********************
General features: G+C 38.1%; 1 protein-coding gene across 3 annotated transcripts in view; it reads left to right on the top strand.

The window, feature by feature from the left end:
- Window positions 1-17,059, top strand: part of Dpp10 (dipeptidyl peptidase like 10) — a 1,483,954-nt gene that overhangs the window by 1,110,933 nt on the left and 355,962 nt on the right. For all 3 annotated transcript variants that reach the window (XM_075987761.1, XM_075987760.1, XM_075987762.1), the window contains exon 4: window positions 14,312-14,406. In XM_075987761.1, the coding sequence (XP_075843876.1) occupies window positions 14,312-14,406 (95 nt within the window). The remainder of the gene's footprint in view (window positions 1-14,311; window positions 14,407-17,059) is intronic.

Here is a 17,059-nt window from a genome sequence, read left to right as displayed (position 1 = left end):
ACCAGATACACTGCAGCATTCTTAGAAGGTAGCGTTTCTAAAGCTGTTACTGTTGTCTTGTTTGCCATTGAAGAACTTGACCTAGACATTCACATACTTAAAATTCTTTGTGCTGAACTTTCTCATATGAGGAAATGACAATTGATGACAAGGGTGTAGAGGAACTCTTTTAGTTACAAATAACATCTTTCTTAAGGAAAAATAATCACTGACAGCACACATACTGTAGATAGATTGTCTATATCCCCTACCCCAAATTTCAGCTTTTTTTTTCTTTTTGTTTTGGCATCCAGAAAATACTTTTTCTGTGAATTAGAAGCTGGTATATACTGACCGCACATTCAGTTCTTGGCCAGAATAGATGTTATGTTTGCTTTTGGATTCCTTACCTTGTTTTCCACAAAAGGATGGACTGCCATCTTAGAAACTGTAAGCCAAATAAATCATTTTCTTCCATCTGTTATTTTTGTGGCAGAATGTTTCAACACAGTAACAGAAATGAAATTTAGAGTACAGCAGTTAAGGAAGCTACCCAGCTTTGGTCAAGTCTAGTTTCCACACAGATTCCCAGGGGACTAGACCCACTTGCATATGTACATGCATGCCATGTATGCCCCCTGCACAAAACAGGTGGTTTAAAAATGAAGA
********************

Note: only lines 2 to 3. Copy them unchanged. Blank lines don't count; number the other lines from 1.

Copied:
The window, feature by feature from the left end:
- Window positions 1-17,059, top strand: part of Dpp10 (dipeptidyl peptidase like 10) — a 1,483,954-nt gene that overhangs the window by 1,110,933 nt on the left and 355,962 nt on the right. For all 3 annotated transcript variants that reach the window (XM_075987761.1, XM_075987760.1, XM_075987762.1), the window contains exon 4: window positions 14,312-14,406. In XM_075987761.1, the coding sequence (XP_075843876.1) occupies window positions 14,312-14,406 (95 nt within the window). The remainder of the gene's footprint in view (window positions 1-14,311; window positions 14,407-17,059) is intronic.